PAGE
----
River basin scale hydrologic modeling for prediction of water availability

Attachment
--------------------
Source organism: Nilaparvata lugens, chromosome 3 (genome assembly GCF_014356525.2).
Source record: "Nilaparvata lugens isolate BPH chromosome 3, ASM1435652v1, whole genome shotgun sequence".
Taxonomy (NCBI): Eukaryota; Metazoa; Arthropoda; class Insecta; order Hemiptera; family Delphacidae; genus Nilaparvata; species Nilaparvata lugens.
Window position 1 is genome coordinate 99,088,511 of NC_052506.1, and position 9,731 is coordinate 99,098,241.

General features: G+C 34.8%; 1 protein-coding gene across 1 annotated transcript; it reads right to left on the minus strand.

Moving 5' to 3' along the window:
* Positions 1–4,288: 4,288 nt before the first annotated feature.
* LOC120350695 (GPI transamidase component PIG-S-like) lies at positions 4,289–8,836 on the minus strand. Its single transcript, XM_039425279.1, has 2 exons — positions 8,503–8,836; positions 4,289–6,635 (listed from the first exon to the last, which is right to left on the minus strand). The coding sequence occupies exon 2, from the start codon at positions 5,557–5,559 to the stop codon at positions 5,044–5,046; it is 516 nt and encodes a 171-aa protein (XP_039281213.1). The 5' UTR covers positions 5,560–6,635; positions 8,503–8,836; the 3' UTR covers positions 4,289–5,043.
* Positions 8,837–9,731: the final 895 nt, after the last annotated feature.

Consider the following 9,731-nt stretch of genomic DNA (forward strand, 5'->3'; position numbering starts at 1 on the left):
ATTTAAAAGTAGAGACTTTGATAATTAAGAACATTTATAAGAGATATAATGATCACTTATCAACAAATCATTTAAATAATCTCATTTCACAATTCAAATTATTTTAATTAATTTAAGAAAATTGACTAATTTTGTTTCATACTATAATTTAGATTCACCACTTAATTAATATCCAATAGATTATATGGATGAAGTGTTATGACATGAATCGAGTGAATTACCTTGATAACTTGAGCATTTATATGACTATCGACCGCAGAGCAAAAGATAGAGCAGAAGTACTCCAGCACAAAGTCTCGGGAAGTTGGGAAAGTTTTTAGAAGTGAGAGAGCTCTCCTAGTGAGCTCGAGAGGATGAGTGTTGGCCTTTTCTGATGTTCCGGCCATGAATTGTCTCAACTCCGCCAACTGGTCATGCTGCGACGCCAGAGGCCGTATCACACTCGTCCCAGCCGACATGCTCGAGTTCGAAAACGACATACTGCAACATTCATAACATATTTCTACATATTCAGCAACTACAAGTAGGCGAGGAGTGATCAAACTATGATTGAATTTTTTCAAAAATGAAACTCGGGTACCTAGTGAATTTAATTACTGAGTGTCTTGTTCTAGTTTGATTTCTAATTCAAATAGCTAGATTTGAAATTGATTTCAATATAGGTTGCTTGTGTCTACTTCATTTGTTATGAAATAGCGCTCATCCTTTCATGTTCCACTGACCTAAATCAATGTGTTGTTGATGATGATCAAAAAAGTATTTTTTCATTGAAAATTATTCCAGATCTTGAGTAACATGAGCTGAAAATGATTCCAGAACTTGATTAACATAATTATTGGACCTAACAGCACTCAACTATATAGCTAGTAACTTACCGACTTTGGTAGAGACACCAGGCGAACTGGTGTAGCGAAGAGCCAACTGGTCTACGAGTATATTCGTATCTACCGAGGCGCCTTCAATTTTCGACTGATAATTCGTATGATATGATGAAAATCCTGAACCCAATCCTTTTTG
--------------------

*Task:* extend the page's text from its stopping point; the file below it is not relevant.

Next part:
This research, focused on semi-distributed physically-based hydrological modeling in the tropics and subtropics, is represented in three parts. Part one aims to vigorously evaluate the performance of hydrologic model in simulating the hydrologic response of a subtropical data-rich gauged basin in the U.S., the Upper Kentucky River basin. Part two examines the performance and reliability of the validated model in a tropical data-poor ungauged basin in Central Vietnam, the Huong River basin. This part also studies total suspended solids concentration simulation beside river discharge and identifies possible anthropogenic impacts on natural river flow. Part three is an assessment of water availability in the Vietnam basin for the twenty first century driven by projected climatic data from different Global Climate Models. The hydrologic model that is used in this research is the Soil and Water Assessment Tool (SWAT), a semi integrated physically-based watershed model. Hydrological modeling in this research takes advantage of the recent advances in Geographic Information Systems and Remote Sensing and employs publicly available products such as climatic data and Global Climate Model projections. Research results suggest that the SWAT model has good performance in the Upper Kentucky River basin and has the capability of reproducing daily discharge in alternative time periods and locations of the river. However, the SWAT model, driven by remotely sensed inputs, can only reasonably simulate runoff processes in absence of ground observations as in the Huong River basin. The study's results also indicate the continuous increase in summer and fall discharge of Huong River within the twenty-first century in A2 and B1 scenarios. In A1B scenario, HadCM3 and GFDL-CM2.1 models predict a decrease in river discharge from present to 2060s and then increase until 2080s; while ECHAM5-OM model produces opposite projection that discharge will increase until 2060s and then decrease for the rest of the century.